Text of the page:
Responding to the urgent need for revenue following the Tariff Act of July 4, 1789, which authorized the collection of duties on imported goods. Four weeks later, on July 31, the fifth act of Congress established the United States Customs Service and its ports of entry.

As part of this new government agency, a new role was created for government officials which was known as "Customs Collector". In this role, one person would have responsibility to supervise the collection of custom duties in a particular city or region.

For over 100 years after its birth, the U.S. Customs Service was the primary source of funds for the entire government, and paid for the nation's early growth and infrastructure. Purchases include the Louisiana and Oregon territories; Florida and Alaska; funding the National Road and the Transcontinental Railroad; building many of the nation's lighthouses; the U.S. Military and Naval academies, and Washington, D.C.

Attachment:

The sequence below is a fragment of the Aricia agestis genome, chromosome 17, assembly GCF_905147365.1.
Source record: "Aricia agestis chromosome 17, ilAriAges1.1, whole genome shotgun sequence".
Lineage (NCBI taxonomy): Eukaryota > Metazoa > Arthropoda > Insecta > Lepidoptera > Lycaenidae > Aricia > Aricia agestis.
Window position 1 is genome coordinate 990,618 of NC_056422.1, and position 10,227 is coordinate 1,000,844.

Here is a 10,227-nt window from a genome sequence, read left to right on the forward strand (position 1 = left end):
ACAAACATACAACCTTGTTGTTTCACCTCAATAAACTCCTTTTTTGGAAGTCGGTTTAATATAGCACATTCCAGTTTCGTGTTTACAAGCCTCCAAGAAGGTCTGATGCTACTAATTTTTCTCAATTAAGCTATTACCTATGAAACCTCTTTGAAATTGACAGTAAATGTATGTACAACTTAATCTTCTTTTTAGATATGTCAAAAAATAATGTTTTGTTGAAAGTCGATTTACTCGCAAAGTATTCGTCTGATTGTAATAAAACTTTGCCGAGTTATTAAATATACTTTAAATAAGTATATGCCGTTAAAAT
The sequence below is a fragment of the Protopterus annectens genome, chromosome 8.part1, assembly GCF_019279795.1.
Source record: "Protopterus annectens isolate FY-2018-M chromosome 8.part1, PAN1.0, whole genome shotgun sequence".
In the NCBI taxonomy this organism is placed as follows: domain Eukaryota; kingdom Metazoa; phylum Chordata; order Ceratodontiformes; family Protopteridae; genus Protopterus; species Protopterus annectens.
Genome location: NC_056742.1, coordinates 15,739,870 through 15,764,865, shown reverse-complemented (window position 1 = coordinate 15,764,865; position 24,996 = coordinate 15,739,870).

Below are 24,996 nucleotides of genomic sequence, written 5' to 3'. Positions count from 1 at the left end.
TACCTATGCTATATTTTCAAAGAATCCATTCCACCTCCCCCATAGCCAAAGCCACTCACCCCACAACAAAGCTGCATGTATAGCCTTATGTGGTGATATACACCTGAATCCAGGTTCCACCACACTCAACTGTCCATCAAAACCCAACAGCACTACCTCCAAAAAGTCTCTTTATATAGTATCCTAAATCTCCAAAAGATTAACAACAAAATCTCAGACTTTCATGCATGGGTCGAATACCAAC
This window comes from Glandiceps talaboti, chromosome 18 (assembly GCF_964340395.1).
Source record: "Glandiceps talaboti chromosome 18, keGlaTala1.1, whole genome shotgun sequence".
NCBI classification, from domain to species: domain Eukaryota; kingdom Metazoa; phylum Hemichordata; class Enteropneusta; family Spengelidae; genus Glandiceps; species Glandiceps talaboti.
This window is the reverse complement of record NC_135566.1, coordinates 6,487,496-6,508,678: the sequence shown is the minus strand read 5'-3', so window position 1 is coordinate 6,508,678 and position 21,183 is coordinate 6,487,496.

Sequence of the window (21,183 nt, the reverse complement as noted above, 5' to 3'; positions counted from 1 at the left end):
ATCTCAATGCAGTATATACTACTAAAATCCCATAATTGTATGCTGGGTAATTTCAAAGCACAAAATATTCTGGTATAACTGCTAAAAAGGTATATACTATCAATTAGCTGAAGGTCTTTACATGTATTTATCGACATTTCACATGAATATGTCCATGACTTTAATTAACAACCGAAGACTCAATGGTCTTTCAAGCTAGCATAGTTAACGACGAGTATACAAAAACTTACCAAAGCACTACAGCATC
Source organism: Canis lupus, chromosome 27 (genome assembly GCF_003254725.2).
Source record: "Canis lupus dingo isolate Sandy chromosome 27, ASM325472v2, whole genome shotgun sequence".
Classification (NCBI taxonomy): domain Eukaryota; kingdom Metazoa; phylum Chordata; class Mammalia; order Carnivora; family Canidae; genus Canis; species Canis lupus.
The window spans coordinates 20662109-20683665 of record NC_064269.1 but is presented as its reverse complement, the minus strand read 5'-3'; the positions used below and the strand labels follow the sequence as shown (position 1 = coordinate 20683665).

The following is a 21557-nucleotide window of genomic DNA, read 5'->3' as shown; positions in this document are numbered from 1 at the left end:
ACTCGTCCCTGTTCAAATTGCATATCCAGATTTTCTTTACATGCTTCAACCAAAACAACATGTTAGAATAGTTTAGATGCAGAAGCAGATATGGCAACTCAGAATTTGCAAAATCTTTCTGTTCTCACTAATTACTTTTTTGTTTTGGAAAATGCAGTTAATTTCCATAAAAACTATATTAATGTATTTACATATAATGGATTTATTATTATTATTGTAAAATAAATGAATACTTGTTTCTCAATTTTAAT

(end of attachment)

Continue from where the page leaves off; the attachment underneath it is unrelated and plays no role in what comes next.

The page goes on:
Flag of the United States Customs Service

The flag of the Customs Service was designed in 1799 by Secretary of the Treasury Oliver Wolcott, Jr. and consists of 16 vertical red and white stripes with a coat of arms depicted in blue on the white canton. The original design had the Customs Service seal that was an eagle with three arrows in his left talon, an olive branch in his right and surrounded by an arc of 13 stars. In 1951, this was changed to the eagle depicted on the Great Seal of the United States.